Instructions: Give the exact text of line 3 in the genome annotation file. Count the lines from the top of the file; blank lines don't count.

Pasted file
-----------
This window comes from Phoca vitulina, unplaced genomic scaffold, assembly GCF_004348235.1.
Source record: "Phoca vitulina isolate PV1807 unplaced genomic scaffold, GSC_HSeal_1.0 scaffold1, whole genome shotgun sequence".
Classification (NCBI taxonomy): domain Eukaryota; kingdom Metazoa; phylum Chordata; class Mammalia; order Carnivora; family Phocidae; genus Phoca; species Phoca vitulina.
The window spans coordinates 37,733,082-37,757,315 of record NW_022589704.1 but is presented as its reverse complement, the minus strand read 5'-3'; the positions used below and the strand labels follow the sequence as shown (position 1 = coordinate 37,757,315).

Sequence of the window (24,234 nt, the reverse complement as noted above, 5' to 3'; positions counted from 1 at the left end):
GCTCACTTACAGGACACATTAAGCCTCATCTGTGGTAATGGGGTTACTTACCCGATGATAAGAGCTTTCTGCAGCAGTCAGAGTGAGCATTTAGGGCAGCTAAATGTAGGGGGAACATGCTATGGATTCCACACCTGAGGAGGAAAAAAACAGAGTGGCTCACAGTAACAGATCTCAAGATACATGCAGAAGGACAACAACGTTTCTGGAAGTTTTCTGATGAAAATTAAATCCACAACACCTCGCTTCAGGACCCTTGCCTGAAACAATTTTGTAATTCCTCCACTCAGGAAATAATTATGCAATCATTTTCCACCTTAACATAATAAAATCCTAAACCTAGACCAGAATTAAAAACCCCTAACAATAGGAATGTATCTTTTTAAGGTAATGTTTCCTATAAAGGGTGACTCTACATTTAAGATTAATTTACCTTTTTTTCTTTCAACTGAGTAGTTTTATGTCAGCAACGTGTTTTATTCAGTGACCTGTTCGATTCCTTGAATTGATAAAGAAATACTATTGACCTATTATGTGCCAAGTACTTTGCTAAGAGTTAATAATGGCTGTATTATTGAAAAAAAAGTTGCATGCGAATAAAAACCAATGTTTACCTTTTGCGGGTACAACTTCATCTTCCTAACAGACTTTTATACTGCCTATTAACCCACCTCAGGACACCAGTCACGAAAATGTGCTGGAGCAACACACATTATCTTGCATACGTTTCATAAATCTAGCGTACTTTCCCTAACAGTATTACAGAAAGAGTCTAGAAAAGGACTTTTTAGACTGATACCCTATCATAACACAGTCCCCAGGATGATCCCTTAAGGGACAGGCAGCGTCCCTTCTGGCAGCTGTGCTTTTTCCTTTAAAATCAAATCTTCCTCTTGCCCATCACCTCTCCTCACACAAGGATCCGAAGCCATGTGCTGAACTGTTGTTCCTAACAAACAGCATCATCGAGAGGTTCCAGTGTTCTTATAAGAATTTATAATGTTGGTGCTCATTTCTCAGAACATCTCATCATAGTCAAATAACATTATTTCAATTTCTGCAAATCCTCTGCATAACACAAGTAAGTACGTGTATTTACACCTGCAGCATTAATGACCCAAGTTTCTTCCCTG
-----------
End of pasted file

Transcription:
Classification (NCBI taxonomy): domain Eukaryota; kingdom Metazoa; phylum Chordata; class Mammalia; order Carnivora; family Phocidae; genus Phoca; species Phoca vitulina.